New UN report says Asia-Pacific countries must transform relationships between economy, society, and environment to achieve 2030 Agenda

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  • 2016•04•04     Bangkok

    Megatrends that are influencing the future of the Asia-Pacific region such as urbanization, economic and trade integration, rising incomes and changing consumption patterns must be better managed in order to make them deliver for, rather than undermine, achievement of the 2030 Agenda on Sustainable Development, according to a new United Nations report.

    The Transformations for Sustainable Development: Promoting Environmental Sustainability in Asia and the Pacific report was launched on 3 April 2016 by Dr. Shamshad Akhtar, United Nations Under-Secretary-General and Executive Secretary of the United Nations Economic and Social Commission for Asia and the Pacific (ESCAP), along with representatives from the United Nations Environment Programme (UNEP), the United Nations University (UNU), and the Institute for Global Environmental Strategies (IGES). UNU-IIGH’s Jose A. Puppim de Oliveira advised on the conceptual framework for the report, and was lead author of a chapter about the state of the environment and the required transformations.

    The report aims to support Asia-Pacific governments as they begin efforts to achieve the 2030 Agenda over the next 15 years. The report represents the combined forces of the four institutions to bring multidisciplinary thinking into the implementation of the 2030 Agenda in the region.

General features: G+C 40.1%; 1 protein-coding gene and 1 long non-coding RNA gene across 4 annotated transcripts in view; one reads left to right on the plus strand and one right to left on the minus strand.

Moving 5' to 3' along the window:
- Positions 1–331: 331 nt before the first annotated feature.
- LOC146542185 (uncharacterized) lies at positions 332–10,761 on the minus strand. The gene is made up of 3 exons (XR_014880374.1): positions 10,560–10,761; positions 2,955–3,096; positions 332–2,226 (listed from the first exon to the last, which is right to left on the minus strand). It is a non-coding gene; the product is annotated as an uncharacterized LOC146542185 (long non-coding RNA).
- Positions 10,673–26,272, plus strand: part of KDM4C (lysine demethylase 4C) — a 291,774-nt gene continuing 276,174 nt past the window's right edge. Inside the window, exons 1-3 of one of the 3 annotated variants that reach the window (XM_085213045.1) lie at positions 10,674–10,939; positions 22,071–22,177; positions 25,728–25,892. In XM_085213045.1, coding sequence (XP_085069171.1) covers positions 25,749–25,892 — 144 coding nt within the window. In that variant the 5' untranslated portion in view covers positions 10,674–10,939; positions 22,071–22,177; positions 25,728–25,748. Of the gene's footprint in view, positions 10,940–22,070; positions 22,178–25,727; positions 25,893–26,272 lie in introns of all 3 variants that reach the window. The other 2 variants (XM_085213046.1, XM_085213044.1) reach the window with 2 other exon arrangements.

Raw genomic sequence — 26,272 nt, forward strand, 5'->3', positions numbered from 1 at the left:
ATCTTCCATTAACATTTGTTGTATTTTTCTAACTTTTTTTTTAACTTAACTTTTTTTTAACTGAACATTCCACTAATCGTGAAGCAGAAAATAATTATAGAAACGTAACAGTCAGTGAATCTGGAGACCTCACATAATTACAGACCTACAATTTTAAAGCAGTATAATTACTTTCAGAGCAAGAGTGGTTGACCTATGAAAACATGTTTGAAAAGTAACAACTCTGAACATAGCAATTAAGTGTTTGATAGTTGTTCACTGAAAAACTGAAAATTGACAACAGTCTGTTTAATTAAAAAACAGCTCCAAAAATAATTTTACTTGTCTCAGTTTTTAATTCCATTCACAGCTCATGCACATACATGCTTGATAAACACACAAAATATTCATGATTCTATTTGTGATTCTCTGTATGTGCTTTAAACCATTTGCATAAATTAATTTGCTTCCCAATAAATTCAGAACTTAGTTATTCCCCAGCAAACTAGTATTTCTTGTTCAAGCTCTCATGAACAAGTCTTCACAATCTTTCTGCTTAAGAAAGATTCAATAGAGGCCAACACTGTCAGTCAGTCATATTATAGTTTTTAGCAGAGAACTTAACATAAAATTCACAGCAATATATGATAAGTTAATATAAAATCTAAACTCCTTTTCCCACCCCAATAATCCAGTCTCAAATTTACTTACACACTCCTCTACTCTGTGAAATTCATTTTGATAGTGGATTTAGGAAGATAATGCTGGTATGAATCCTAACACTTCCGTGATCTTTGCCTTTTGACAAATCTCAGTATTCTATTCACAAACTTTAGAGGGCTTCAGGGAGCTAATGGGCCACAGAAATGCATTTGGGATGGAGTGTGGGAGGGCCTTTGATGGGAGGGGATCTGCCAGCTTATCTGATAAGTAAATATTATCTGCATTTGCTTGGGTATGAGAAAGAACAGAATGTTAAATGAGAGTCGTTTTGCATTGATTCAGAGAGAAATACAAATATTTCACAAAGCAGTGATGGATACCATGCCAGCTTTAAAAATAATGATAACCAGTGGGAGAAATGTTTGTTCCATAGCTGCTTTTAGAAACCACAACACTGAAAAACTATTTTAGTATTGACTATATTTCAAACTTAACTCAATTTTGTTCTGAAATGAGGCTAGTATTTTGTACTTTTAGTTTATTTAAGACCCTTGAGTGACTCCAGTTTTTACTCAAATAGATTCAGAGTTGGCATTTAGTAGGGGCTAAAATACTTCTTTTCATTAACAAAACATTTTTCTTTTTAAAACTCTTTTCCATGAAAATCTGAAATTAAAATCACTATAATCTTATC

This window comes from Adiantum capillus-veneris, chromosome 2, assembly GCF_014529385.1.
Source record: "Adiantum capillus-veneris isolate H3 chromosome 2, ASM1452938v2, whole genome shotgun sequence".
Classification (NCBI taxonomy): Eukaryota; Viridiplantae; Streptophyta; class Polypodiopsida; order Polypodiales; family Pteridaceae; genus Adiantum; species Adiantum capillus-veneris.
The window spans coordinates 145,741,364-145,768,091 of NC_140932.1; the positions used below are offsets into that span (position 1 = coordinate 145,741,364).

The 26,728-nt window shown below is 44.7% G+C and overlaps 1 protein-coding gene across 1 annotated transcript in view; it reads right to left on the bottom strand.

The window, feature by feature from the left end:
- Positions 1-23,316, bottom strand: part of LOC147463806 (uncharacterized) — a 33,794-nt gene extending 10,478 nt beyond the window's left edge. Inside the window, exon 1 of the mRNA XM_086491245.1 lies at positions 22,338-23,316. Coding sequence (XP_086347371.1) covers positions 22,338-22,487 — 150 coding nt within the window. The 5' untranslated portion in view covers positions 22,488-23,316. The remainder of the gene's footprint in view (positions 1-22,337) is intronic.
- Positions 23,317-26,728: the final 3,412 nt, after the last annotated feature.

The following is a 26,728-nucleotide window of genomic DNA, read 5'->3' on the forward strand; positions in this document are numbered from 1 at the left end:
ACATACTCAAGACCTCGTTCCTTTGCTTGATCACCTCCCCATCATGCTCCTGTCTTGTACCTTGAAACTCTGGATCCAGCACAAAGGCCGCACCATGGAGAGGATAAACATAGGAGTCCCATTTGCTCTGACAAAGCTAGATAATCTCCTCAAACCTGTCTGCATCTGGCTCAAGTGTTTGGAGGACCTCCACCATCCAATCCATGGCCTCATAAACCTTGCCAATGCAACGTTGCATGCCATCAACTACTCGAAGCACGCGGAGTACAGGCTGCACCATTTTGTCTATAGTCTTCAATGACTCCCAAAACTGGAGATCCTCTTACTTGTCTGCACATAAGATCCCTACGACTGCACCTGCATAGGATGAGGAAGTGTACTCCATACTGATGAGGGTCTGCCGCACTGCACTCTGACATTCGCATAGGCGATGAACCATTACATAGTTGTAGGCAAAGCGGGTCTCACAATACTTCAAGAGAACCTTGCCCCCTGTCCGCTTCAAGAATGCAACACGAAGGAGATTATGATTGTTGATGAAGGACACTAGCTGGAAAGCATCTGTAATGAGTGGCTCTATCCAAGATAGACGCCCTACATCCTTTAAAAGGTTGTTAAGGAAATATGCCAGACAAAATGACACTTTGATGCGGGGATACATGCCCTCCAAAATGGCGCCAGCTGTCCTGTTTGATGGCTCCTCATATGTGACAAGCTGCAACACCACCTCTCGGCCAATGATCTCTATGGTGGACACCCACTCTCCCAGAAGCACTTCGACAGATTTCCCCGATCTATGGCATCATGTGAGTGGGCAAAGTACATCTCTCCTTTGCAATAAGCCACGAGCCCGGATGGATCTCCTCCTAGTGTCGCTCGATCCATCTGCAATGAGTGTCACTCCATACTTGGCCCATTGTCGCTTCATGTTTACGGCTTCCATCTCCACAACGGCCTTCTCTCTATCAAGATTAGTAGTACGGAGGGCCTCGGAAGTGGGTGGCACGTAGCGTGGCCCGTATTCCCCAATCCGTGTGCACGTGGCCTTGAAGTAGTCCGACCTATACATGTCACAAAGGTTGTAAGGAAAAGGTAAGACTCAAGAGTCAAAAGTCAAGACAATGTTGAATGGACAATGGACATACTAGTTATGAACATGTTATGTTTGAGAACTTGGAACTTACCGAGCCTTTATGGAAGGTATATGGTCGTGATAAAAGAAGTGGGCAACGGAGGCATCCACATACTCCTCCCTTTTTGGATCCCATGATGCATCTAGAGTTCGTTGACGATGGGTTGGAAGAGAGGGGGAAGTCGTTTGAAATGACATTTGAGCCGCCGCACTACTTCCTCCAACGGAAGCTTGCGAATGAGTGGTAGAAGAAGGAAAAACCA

Prof. Anthony Capon, Head of the UNU International Institute for Global Health based in Kuala Lumpur, outlined that there was a pressing need to build knowledge and capacity across the region to improve decision-making for sustainable development in all sectors.

    The urgency of making the transformations identified in the report between economy, society, and environment will not only rely on funding or technology but on the capacity of governments to foster social, economic and technological innovations.

    Last year’s adoption of the Paris Agreement and the Sustainable Development Goals could help transform development patterns for the foreseeable future in Asia. But for this transformation to materialize, Asia’s policymakers will need to fundamentally alter investment flows, provisions of social justice, economic structures and patterns of resource use. This timely report offers a cutting-edge assessment of how Asia’s policymakers can harness changes to these four areas to make the region better for all.

    The report is the latest in a series of reports on environmental sustainability by ESCAP and partners produced every five years since 1985. The report aims to bring emerging issues and future challenges to the attention of policymakers and other stakeholders across the region.